Sci-Hub, Library Genesis, and the Internet Archive lead the way
Digitally encoded cultural artefacts require organised preservation lest loss occurs. This includes academic literature in 'papers', learned books, and student texts. Digital 'content' is, compared to paper embedded equivalents, cheap to replicate, transmit, and store. Seemingly, unattended digital archives degrade more quickly than stores of paper and depend upon backward compatible electronic technology. On the plus side it is not too costly for digital archives to be replicated across the planet in sets of single storage locations and in distributed storage donated by users of Internet connected devices (e.g. as with the Freenet project). The fate of the ancient Library of Alexandria can thus be avoided.
To properly preserve digitally encoded culture and to make it accessible requires shift in thinking about the concepts of property and ownership. 'The Ten Commandments' seek to protect a man's oxen, asses, and wife, from appropriation by others; that seems reasonable but wherein lies justification? A little thought makes clear this arises from the physical nature of said 'property'. If oxen, asses, and women could be replicated for negligible effort no man could be said to have been deprived of use of his property by another.
'Intellectual property' always was a dodgy notion: ownership of abstractions known as ideas. With, for example, printed books 'ideas' and the substrate (paper) containing them were inseparable. A book was inevitably a physical object. Books can be traded in the same manner as widgets. The property of being tradable rests entirely upon that being traded possessing scarcity.
Modern technology demonstrates the inherent impossibility of imposing scarcity upon sequences of binary digits held on electronic devices. Increasingly vain attempts are made to prop-up ersatz markets in 'rights' through imposition of monopoly induced pseudo-scarcity. Fortunes continue to be made through distribution of 'content'. Yet, disobedience to copyright is growing. The legal concepts of copyright and patents can no longer be founded upon physical realities; copying a sequence does not deprive anyone of anything. But, one might say, it deprives the originator of income.
We live in a cock-eyed world where a couple of centuries or so ago it was ordained a creator could control and draw almost indefinite 'rent' from distributing his ideas embedded in physical substrate. Turning this on its head, and in light of our digital era, it is clear that digital sequences have zero intrinsic monetary worth regardless of the cost of making them. What can be traded is skill in constructing sequences others admire: not the sequences themselves. Leonardo da Vinci sought patronage, not 'rights'. These days, the internet facilitates seeking patronage (e.g. crowd funding) from across the globe.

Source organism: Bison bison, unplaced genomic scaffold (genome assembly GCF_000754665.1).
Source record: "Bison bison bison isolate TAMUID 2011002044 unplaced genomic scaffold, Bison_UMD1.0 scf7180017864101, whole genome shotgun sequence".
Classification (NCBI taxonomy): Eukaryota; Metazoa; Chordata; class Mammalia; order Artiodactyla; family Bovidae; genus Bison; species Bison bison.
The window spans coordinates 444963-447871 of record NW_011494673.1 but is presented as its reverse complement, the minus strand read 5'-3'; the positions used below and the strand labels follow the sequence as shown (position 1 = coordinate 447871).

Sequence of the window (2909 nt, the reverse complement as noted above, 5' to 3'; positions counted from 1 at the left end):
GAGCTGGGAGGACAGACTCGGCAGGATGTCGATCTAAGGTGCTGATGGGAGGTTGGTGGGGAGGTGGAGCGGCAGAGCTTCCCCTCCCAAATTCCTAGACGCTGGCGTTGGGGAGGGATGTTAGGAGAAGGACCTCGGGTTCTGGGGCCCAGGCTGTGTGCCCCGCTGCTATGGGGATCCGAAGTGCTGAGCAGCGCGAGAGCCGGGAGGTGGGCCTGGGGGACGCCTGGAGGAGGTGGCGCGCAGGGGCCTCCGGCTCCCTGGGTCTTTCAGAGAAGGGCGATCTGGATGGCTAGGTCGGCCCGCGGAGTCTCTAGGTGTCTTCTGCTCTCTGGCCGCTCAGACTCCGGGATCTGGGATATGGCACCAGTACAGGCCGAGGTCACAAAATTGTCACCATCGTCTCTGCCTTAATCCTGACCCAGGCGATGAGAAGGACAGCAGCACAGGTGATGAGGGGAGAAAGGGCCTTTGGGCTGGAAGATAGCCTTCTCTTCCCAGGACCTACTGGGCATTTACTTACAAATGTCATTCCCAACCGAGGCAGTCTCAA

The concept of intellectual property rights is arbitrary and persists only because hitherto nations have considered it advantageous. Challenge (i.e. disobedience) by one 'rogue' nation will be sufficient to collapse the entire rotten edifice. Said nation had better be beyond reach of USA military.
Academic literature exists under a tacitly different copyright regimen from that of, say, a caterwauling 'pop musician'. There are distribution 'rights' but authors cannot prevent other people from deriving fresh angles on an idea; nobody owns an equation and its logical consequences.
Academia depends upon derivation. Popular music relies on preserving each dire emanation in aspic: woe betide someone borrowing a sequence of musical notes and taking the idea forward. Thereby, general culture has innovation stifled: one may have to wait for 70 years after an originator's death before developing his idea. Meanwhile 'rights' to the originator's idea can be traded on a pseudo-market.
But one could opine entertainment as differing in intent from academic endeavour. Not so, each is based on the pleasure principle. Genuinely creative people innovate because they enjoy (feel driven) so doing. In all contexts of culture innovators may be judged by the satisfaction they give others; satisfaction encompasses indulging curiosity and aesthetic considerations (e.g. a deeply moving string quartet and an elegant mathematical construct).
Clear separation of freely mutable (with attribution) 'content' from distribution rights in academia paves the way for recognising general cultural malaise. 'Distribution' rules the roost. It is where money lies.
Academia is where the most successful opposition to the stranglehold of 'rights' is to be found. Sci-Hub and Library Genesis lead the way. The Internet Archive does sterling work too; it is under threat from avaricious holders of 'rights' angry about the Archive relaxing borrowing restrictions during the Covid-19 epidemic.
Creation of across the board archiving of digitally encoded culture, made freely accessible, must rely upon people contemptuous of so-called 'intellectual property law'
Released under the Creative Commons Attribution 4.0 international license.